This image is a lazy image. I did not set up the picture, I did not guide a model nor did I travel far to capture it. This was shot just outside of our kitchen in Perth Australia and my son is responsible for setting up his little figures on the back of the tricycle. But this is not why I consider it a lazy image. It is a lazy image because I developed it using Rodinal and stand developing technique.
The normal film developing process takes about 45 minutes and involves 5-20 minutes of actual development which requires periodic agitation of the chemicals. This means you are a prisoner of this time and cannot leave for any length of time over 1 minute.
Stand Developing film is a process which requires minimal agitation but long contact with a weak developer. It has its good qualities and its negative ones but on balance, it is a respectable way to develop your film.
Stand Development the Film Still Photography Way (patent pending):
Buy Rodinal. This developer is one of my favorites. It has a shelf life measured in years, so you can buy a ton and just keep it, never running out of developer. It is very forgiving and produces a nice print. It can be used as a fast developer (developing film in 10-15 minutes) but is really excellent in very low doses.
The complicated, secret, ultra lazy formula: I mix 1 part Rodinal to 100 parts of water. So for 1 liter I would mix 10ml to 990ml or water. That is it, nice and weak. So a 250ml jar will make me 25 liters of developer! Who can beat that!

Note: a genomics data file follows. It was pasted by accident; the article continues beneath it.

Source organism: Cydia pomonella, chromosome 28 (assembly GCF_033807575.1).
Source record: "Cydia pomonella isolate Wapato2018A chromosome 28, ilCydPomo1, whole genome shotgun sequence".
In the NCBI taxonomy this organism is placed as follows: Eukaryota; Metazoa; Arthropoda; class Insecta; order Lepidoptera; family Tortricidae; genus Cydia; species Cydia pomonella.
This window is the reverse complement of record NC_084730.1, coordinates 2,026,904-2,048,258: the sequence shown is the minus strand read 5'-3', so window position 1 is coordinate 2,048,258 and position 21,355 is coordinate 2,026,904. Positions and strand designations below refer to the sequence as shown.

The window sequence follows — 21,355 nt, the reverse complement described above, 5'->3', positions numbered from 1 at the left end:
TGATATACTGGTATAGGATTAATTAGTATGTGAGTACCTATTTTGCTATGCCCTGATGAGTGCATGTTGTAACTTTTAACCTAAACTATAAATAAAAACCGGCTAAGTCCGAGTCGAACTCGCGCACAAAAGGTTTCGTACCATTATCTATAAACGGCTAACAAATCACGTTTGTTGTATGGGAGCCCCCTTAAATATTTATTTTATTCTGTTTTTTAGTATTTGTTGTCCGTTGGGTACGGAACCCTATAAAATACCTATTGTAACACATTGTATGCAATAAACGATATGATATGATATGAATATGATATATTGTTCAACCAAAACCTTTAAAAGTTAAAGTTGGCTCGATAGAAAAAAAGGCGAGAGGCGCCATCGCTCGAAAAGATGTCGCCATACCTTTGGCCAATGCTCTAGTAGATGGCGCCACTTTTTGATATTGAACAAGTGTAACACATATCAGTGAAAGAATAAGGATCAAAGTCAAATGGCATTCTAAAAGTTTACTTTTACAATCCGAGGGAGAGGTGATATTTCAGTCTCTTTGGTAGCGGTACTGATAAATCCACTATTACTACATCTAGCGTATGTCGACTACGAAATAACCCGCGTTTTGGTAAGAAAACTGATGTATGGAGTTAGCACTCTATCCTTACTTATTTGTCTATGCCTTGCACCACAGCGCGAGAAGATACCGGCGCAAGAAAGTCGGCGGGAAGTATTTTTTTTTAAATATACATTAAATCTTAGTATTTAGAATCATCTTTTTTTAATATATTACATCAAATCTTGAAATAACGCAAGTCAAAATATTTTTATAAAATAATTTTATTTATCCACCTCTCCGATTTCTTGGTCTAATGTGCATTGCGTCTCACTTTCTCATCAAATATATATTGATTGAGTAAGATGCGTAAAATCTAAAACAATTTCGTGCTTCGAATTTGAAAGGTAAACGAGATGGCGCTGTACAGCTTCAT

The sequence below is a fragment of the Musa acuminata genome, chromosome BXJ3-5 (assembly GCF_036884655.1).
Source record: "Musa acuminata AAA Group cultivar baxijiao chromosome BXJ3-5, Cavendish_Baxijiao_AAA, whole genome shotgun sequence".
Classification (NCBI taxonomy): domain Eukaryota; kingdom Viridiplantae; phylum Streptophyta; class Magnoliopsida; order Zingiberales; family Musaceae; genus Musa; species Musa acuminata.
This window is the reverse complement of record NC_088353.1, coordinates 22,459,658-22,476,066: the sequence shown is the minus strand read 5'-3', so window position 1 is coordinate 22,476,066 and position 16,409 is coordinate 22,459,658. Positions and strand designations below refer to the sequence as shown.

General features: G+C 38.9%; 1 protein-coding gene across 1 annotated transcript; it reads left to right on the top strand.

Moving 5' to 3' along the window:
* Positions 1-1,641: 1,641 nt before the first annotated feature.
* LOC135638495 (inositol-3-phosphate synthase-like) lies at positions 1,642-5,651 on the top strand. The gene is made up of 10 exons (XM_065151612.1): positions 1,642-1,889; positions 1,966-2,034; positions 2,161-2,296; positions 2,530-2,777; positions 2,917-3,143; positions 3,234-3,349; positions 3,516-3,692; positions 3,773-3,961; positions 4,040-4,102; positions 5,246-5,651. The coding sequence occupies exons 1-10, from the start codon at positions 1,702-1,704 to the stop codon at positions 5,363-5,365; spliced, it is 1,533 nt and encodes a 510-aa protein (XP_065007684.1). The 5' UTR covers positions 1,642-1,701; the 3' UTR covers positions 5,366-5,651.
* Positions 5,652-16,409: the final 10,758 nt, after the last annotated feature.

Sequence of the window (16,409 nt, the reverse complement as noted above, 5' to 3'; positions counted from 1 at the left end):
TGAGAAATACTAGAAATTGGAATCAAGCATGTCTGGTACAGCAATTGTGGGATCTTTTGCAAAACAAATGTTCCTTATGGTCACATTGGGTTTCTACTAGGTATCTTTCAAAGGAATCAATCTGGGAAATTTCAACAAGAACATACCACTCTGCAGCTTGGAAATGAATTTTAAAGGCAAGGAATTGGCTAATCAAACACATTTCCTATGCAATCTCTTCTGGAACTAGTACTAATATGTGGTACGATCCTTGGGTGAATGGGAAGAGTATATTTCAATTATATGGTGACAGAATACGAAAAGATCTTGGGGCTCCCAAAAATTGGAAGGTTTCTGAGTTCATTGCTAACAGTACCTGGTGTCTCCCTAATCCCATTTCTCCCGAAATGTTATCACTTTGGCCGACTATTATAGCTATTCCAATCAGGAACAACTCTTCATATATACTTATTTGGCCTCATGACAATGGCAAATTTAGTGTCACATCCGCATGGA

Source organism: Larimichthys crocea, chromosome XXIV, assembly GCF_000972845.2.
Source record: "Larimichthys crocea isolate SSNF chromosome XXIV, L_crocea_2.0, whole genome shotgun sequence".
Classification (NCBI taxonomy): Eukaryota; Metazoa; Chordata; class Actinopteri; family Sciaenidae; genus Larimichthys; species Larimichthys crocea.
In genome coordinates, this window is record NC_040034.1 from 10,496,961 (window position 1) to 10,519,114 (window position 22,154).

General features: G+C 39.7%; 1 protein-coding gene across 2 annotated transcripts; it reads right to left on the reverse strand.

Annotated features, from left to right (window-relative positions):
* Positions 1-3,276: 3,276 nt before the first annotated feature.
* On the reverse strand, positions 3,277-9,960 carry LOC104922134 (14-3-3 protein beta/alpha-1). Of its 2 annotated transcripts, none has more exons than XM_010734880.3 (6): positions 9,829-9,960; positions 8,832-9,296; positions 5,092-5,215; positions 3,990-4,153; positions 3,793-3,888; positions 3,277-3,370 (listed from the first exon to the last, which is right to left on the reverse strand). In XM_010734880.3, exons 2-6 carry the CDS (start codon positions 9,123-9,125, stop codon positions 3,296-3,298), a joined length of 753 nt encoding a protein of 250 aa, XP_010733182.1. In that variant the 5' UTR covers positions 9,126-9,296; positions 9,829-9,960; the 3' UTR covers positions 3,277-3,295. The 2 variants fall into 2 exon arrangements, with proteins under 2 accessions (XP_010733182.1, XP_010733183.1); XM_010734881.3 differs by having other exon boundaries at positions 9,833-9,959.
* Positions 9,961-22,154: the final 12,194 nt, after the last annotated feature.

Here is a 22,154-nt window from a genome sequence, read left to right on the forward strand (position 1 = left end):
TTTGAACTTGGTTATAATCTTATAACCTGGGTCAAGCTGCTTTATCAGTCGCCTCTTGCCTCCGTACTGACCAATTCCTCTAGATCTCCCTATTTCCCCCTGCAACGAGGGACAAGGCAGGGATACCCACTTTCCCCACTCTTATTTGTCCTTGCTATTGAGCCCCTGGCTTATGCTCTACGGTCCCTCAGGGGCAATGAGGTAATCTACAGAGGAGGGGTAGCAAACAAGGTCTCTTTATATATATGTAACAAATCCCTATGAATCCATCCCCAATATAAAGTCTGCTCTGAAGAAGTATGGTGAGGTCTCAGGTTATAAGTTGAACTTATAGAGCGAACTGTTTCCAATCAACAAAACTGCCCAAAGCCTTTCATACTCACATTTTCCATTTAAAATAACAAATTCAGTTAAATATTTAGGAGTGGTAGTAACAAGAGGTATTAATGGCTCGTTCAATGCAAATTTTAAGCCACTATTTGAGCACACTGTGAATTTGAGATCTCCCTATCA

Pour the mixed developer into the developing tank, and agitate for 1 minute. I do this by using the little mixing stick that comes with Paterson development tanks and swirl it one direction per second.
Put the development tank aside. Have a cup of coffee or update your blog. Around 30 minutes later, agitate again for another minute. Let is sit for another 30 minutes.
The use STOP and Fixer as per your normal method.
Tests Yet to be Conducted:
Here I am comparing the SAME roll of film (HP4+ at ISO 125) shot on the same camera (Nikon F3). I shot the entire roll on a tripod aimed at the same scene (high contrast scene) I then cut the roll in half and developed the first half in ID-11 and the other half in Rodinal stand development.
Below is a 100% crop of the scene. The image on the left is processed in ID-11 and the one on the right is Rodinal Stand Development.
That is really all the conclusions one can draw. If you want smooth grains, lower micro contrast then stick with modern developers and modern techniques. If you do not mind grain, or are looking for this then give Rodinal Stand Development a try, at least your blog will be updated.
Below is the full image of the scene from the Rodinal batch.
Patrick...confirmed film & digital photography addict.